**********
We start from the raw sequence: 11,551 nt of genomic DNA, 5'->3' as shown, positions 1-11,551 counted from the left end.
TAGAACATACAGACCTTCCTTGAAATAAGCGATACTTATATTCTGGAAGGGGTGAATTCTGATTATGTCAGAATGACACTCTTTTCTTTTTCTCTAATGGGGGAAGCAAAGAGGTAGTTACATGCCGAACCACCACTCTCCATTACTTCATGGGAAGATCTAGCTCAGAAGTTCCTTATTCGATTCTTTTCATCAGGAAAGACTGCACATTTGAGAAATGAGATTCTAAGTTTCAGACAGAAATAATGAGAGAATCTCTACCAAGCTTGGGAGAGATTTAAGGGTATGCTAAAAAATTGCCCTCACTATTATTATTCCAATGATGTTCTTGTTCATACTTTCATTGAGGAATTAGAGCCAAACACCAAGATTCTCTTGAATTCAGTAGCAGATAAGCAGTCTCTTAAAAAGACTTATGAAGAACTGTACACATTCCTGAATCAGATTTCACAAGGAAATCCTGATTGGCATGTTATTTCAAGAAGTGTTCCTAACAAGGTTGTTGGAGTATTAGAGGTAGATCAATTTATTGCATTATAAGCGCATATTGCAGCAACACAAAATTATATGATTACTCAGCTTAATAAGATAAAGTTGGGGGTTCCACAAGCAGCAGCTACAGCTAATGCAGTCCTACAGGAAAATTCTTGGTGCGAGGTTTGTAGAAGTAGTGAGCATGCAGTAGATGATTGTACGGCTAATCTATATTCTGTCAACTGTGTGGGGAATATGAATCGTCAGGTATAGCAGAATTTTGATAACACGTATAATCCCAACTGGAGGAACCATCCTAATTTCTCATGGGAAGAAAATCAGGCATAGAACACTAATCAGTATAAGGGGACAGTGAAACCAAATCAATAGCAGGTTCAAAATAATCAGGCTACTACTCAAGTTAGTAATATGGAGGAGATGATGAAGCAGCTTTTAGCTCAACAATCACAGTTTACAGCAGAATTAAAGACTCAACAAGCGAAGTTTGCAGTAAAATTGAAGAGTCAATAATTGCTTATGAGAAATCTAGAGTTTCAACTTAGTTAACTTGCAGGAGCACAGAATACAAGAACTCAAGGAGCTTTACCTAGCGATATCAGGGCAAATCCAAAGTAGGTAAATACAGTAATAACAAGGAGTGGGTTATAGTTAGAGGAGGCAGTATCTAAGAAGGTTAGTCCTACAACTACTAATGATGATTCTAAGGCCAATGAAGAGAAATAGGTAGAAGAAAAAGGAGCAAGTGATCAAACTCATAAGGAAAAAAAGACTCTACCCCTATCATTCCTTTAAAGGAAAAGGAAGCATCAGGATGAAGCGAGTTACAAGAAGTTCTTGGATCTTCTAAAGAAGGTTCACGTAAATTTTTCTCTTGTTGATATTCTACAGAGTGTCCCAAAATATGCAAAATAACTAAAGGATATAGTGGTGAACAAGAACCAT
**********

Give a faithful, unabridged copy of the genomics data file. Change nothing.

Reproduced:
We start from the raw sequence: 11,551 nt of genomic DNA, 5'->3' as shown, positions 1-11,551 counted from the left end.
TAGAACATACAGACCTTCCTTGAAATAAGCGATACTTATATTCTGGAAGGGGTGAATTCTGATTATGTCAGAATGACACTCTTTTCTTTTTCTCTAATGGGGGAAGCAAAGAGGTAGTTACATGCCGAACCACCACTCTCCATTACTTCATGGGAAGATCTAGCTCAGAAGTTCCTTATTCGATTCTTTTCATCAGGAAAGACTGCACATTTGAGAAATGAGATTCTAAGTTTCAGACAGAAATAATGAGAGAATCTCTACCAAGCTTGGGAGAGATTTAAGGGTATGCTAAAAAATTGCCCTCACTATTATTATTCCAATGATGTTCTTGTTCATACTTTCATTGAGGAATTAGAGCCAAACACCAAGATTCTCTTGAATTCAGTAGCAGATAAGCAGTCTCTTAAAAAGACTTATGAAGAACTGTACACATTCCTGAATCAGATTTCACAAGGAAATCCTGATTGGCATGTTATTTCAAGAAGTGTTCCTAACAAGGTTGTTGGAGTATTAGAGGTAGATCAATTTATTGCATTATAAGCGCATATTGCAGCAACACAAAATTATATGATTACTCAGCTTAATAAGATAAAGTTGGGGGTTCCACAAGCAGCAGCTACAGCTAATGCAGTCCTACAGGAAAATTCTTGGTGCGAGGTTTGTAGAAGTAGTGAGCATGCAGTAGATGATTGTACGGCTAATCTATATTCTGTCAACTGTGTGGGGAATATGAATCGTCAGGTATAGCAGAATTTTGATAACACGTATAATCCCAACTGGAGGAACCATCCTAATTTCTCATGGGAAGAAAATCAGGCATAGAACACTAATCAGTATAAGGGGACAGTGAAACCAAATCAATAGCAGGTTCAAAATAATCAGGCTACTACTCAAGTTAGTAATATGGAGGAGATGATGAAGCAGCTTTTAGCTCAACAATCACAGTTTACAGCAGAATTAAAGACTCAACAAGCGAAGTTTGCAGTAAAATTGAAGAGTCAATAATTGCTTATGAGAAATCTAGAGTTTCAACTTAGTTAACTTGCAGGAGCACAGAATACAAGAACTCAAGGAGCTTTACCTAGCGATATCAGGGCAAATCCAAAGTAGGTAAATACAGTAATAACAAGGAGTGGGTTATAGTTAGAGGAGGCAGTATCTAAGAAGGTTAGTCCTACAACTACTAATGATGATTCTAAGGCCAATGAAGAGAAATAGGTAGAAGAAAAAGGAGCAAGTGATCAAACTCATAAGGAAAAAAAGACTCTACCCCTATCATTCCTTTAAAGGAAAAGGAAGCATCAGGATGAAGCGAGTTACAAGAAGTTCTTGGATCTTCTAAAGAAGGTTCACGTAAATTTTTCTCTTGTTGATATTCTACAGAGTGTCCCAAAATATGCAAAATAACTAAAGGATATAGTGGTGAACAAGAACCAT